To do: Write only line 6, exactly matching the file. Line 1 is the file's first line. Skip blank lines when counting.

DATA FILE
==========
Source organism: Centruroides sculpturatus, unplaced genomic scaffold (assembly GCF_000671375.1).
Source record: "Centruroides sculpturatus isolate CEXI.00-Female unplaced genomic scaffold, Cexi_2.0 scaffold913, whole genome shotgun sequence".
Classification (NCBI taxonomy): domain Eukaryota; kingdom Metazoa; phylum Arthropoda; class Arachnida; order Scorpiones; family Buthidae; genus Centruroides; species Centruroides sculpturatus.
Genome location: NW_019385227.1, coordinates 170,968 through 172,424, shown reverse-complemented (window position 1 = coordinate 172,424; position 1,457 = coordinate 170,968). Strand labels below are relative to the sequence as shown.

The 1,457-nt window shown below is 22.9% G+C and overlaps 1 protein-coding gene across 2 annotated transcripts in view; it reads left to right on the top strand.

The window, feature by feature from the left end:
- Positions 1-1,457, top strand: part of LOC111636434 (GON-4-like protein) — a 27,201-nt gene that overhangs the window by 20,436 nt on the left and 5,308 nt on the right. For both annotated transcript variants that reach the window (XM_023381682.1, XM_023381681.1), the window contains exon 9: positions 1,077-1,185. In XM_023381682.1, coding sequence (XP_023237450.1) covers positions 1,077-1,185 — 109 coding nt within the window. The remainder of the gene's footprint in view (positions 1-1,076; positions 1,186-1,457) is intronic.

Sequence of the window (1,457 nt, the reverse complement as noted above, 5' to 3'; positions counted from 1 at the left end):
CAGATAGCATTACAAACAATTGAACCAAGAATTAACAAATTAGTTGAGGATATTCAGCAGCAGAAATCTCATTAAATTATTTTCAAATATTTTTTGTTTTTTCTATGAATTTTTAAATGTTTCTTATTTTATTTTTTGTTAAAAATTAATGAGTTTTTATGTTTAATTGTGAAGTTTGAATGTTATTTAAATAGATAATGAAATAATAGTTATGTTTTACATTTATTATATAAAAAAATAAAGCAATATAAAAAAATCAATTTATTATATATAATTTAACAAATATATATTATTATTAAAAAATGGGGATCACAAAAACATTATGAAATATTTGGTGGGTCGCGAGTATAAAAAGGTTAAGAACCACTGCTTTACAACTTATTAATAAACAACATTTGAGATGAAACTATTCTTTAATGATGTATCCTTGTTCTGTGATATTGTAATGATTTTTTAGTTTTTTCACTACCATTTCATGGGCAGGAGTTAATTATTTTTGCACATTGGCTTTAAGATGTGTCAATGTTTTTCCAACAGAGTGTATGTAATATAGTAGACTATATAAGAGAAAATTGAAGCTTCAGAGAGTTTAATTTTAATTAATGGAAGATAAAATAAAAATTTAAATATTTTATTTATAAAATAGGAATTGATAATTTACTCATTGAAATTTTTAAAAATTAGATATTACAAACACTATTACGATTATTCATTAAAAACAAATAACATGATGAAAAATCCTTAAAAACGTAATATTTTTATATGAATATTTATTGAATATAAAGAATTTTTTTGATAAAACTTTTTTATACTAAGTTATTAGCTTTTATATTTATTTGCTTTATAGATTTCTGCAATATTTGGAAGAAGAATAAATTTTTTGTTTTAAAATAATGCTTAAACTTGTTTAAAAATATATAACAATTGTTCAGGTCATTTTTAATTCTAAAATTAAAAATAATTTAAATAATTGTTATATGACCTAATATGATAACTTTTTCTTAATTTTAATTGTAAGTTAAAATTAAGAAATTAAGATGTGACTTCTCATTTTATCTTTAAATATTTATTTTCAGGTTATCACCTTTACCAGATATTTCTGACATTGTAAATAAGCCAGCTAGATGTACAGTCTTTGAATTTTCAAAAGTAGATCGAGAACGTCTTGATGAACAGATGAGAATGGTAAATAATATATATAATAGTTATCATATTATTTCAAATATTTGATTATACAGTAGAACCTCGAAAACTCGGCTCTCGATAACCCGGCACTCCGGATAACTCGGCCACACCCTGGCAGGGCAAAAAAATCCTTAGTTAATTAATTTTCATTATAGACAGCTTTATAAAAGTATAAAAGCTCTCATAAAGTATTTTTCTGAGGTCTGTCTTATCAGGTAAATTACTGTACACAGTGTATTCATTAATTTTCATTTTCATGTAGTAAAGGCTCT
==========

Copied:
The window, feature by feature from the left end: